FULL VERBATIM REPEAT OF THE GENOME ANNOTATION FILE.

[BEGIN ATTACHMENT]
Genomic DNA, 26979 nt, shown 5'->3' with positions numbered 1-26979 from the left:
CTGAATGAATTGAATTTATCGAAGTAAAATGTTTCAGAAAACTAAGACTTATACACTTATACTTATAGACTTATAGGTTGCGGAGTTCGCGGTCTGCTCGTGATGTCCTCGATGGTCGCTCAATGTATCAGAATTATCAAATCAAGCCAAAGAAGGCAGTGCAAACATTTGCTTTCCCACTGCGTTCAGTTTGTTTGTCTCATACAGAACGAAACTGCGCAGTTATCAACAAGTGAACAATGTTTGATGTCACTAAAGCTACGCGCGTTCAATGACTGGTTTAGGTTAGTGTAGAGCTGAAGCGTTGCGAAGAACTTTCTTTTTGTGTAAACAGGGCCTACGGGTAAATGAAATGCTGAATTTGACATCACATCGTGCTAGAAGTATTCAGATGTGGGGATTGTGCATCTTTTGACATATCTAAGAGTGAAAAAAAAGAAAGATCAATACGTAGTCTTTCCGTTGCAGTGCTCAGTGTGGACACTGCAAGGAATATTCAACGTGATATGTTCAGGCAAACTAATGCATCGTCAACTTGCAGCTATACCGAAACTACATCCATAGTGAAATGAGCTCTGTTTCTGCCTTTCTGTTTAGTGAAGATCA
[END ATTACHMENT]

Genomic DNA, 26979 nt, shown 5'->3' with positions numbered 1-26979 from the left:
CTGAATGAATTGAATTTATCGAAGTAAAATGTTTCAGAAAACTAAGACTTATACACTTATACTTATAGACTTATAGGTTGCGGAGTTCGCGGTCTGCTCGTGATGTCCTCGATGGTCGCTCAATGTATCAGAATTATCAAATCAAGCCAAAGAAGGCAGTGCAAACATTTGCTTTCCCACTGCGTTCAGTTTGTTTGTCTCATACAGAACGAAACTGCGCAGTTATCAACAAGTGAACAATGTTTGATGTCACTAAAGCTACGCGCGTTCAATGACTGGTTTAGGTTAGTGTAGAGCTGAAGCGTTGCGAAGAACTTTCTTTTTGTGTAAACAGGGCCTACGGGTAAATGAAATGCTGAATTTGACATCACATCGTGCTAGAAGTATTCAGATGTGGGGATTGTGCATCTTTTGACATATCTAAGAGTGAAAAAAAAGAAAGATCAATACGTAGTCTTTCCGTTGCAGTGCTCAGTGTGGACACTGCAAGGAATATTCAACGTGATATGTTCAGGCAAACTAATGCATCGTCAACTTGCAGCTATACCGAAACTACATCCATAGTGAAATGAGCTCTGTTTCTGCCTTTCTGTTTAGTGAAGATCA